The pick was Bigby's fifth of the season and allowed him to finish 2007 as the team leader in that category, one ahead of cornerback Charles Woodson, who was inactive to rest his sore toe for the playoffs.

Interestingly, Sunday's interception was Bigby's first that did not come off a deflection. Interceptions earlier this season at Minnesota, against Oakland, and at St. Louis (2) occurred when Bigby snagged passes that were tipped by receivers and/or other defenders.

This one was pure instinct, as Bigby read quarterback Jon Kitna's pending delivery to Johnson, stepped in and made a clean pick. The turnover gave the Packers the ball on the Detroit 41-yard line, setting up their third touchdown for a 21-3 lead.

Later in the first half, cornerback Tramon Williams notched his first NFL interception on a play reminiscent of Bigby's earlier picks. Defensive end Cullen Jenkins batted Kitna's pass into the air at the line of scrimmage, and Williams made the easy catch.

Crosby gets scoring mark

Rookie kicker Mason Crosby broke Ryan Longwell's team record for points in a season by a kicker with the first of his four PATs on the day.

Crosby came into the game with 131 points, the same total Longwell accumulated in 2000. With the four PATs and two field goals, he finished with 10 points to conclude the regular season with 141, the third-highest single-season scoring total in team history. Don Hutson scored 138 points in 1942, which had been third-best.

"I didn't have a numbers goal for points, but it's unbelievable thinking about that," Crosby said. "That's a lot of points in one year, and it's a credit to this team and this offense."

Crosby, who is 31-of-39 on field goals and 48-of-48 on extra points, came up three points short of Kevin Butler's league-record 144 points for a rookie kicker. But barring a monster game by Tennessee's Rob Bironas Sunday night, Crosby will become the first rookie kicker to lead the NFL in scoring since Butler's big season in 1985.

With two touchdowns Saturday night, New England receiver Randy Moss was at 138 points, and Patriots kicker Stephen Gostowski finished right behind him at 137. Crosby passed Moss with his 35-yard field goal with 10:03 left in the fourth quarter for the final points of the game.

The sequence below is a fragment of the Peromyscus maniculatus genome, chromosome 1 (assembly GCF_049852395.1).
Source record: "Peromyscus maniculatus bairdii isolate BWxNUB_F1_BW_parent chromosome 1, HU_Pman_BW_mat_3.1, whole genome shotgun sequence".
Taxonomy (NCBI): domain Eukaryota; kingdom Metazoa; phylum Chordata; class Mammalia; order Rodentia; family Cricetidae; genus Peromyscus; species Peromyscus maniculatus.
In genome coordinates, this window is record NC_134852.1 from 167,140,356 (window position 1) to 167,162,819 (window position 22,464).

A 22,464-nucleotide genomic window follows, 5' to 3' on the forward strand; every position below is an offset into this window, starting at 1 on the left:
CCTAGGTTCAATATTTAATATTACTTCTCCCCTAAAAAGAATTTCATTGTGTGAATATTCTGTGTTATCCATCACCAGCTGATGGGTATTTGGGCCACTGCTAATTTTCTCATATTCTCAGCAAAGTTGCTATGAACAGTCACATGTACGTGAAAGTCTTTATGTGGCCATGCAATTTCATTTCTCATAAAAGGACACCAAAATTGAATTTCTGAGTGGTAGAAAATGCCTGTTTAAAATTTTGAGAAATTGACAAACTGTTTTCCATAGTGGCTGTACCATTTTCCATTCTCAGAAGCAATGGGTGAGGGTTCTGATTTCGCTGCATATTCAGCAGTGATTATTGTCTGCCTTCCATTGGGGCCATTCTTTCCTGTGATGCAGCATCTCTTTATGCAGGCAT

"I knew we were all right there in the same area," Crosby said, speaking of himself and the New England duo. "It's awesome how we came out today put a lot of points on the board."

{sportsad300}Nice kick

Jon Ryan's 72-yard punt early in the fourth quarter on Sunday was the Packers' longest punt in nine years, dating back to a 72-yarder by Sean Landeta on Sept. 20, 1998, at Cincinnati.

Head Coach Mike McCarthy thought the Packers might get the ball and challenged whether a Detroit player had touched the bouncing ball before Jarrett Bush downed it at the 1-yard line, but the play stood and Detroit took over on its own 1.

Injury update

In addition to Grant's stinger, there were three other injuries from Sunday's game.

Offensive guards Jason Spitz (quad) and Junius Coston (calf) both had to leave the game, and McCarthy didn't know the severity of either injury.

Also, cornerback and punt returner Will Blackmon injured the same foot that he has fractured twice in the last two years, but after the game Blackmon said the x-ray was negative and he didn't think it was anything serious.